During annexation Poles fought for independence. What system it was to adopt was a minor concern. Because of that the idea of classic liberalism which fired up people’s emotions across Europe, calling for replacing absolute monarchy with the arbitrary power of people, constitutional monarchy with the rule of law did not arouse significant interest in Poland. The question which system would the Polish country adopt if it was established again in 1831 still remains unanswered.

The creation of liberal parties in Europe

Political problems which became the reason for engaging significant social group into liberal movement in the Western countries remained meaningless in Poland. In Great Britain, where constitutional monarchy existed, the Liberal Party was established as a coalition of a few groups of interests which combined objection towards the arbitrary interference of the state into the freedom of citizens. The first political club in the liberal coalition were of course people who continued the long tradition of aristocratic Wigs, who defined their political aim in the categories of classic liberalism as a protection of traditional, English citizen freedoms against the threat from the arbitrary actions of the royal authorities.

This aristocratic part of coalition was completed by a number of liberal Tories who decided to break up with their first party due to numerous conflicts inside it in the twenties of the 19th century which mainly touched upon the subjects of religious freedom limitation. Wigs were in favor for a process of gradual, slow system, political and social changes and they favored keeping by aristocracy the control over the country. The second element of the liberal coalition with a major meaning to its ideological clarity, were radicals making up the most progressive wing of the Liberal Party.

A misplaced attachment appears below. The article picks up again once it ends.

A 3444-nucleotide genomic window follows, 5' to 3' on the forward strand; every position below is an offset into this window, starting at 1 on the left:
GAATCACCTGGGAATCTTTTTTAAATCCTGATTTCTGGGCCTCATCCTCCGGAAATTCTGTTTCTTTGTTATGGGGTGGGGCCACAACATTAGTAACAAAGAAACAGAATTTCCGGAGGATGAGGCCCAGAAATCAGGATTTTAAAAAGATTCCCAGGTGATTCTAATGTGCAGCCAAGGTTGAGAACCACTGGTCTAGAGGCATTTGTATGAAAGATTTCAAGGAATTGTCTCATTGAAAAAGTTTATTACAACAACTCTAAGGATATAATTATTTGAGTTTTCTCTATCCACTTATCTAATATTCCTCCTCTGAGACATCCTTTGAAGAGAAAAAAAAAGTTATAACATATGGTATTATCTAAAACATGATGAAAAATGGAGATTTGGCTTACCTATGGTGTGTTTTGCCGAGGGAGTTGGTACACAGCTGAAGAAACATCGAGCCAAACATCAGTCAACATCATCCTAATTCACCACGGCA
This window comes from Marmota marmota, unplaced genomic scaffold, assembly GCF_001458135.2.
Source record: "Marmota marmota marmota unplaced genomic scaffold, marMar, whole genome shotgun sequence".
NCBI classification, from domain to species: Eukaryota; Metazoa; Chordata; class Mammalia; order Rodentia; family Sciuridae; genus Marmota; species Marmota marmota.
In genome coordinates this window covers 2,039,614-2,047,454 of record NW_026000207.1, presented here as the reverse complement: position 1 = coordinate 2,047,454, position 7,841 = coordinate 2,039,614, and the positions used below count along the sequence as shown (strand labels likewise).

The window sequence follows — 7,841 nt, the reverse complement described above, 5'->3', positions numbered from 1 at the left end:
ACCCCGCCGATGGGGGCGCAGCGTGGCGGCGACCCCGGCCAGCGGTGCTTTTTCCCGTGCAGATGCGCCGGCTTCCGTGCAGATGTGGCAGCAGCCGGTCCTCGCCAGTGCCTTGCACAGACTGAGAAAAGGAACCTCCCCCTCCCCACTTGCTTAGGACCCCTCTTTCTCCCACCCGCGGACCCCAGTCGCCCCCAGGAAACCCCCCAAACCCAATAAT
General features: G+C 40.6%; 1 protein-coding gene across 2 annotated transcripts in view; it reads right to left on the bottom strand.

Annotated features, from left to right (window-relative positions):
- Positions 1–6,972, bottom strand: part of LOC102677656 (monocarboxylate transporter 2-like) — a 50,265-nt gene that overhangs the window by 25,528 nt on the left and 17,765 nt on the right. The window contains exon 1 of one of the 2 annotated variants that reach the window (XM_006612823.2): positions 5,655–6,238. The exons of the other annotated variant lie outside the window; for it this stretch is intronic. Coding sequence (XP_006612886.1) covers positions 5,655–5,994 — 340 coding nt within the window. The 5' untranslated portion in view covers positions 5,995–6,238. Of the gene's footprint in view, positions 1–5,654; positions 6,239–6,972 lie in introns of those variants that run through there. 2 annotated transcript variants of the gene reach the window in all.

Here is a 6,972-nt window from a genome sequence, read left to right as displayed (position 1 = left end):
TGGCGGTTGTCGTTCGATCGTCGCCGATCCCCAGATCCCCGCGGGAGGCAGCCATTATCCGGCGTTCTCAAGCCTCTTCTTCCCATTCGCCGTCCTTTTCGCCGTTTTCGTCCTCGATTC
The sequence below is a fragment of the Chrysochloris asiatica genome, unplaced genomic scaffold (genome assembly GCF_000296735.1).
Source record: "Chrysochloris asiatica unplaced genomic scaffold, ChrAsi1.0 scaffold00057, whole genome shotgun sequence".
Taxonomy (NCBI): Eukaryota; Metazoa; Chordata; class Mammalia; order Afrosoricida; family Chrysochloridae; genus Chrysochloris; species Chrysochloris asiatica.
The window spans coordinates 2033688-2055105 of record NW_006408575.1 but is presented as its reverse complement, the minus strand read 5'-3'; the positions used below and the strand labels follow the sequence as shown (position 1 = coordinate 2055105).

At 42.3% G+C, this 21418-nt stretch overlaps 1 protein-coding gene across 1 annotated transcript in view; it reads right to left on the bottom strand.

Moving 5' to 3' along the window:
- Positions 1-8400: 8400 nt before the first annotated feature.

They were mostly focused on the critics of the conservative approach to socio-political reality and put their Wig partners under constant pressure to conduct deeper reforms, concerning  the vote or social politics and education, also after taking over by the Wigs responsibility for their governance. Radicals were in favor of limiting the expenditure of the budget and it is their group that gave rise to a  movement for the free trade and duty free corn and Manchester school of economics.

The group which joined Wigs with radicals were religious nonconformists, who were activists demanding religious freedom and equality for the great range of Protestant beliefs and churches in the country where Anglicanism was a religion preferred by the crown and Tories. The fourth and the most loosely connected with others power in liberal coalition was the Irish liberation movement aiming at abolishing the union between Great Britain and Ireland and also fighting with some other religious discrimination that aimed at Catholics. In the end, as a result of schism caused by the conflict around duty free corn the coalition was joined by the fifth group called “Peel Tories”,  in favor of protectionism in foreign trade and constituting the conservative wing.

The liberal movement was really powerful in Germany due to building of the united, national German state which was to adopt a liberal system of constitutional monarchy. For decades the liberal movement was synonymous with the national unity movement because many people became proponents of it. German liberals were successful in joining the matter or unity, i.e. national and patriotic response with classic ideas of liberalism, i.e. freedom response. Theoretically such an attempt could have been made in Poland as well.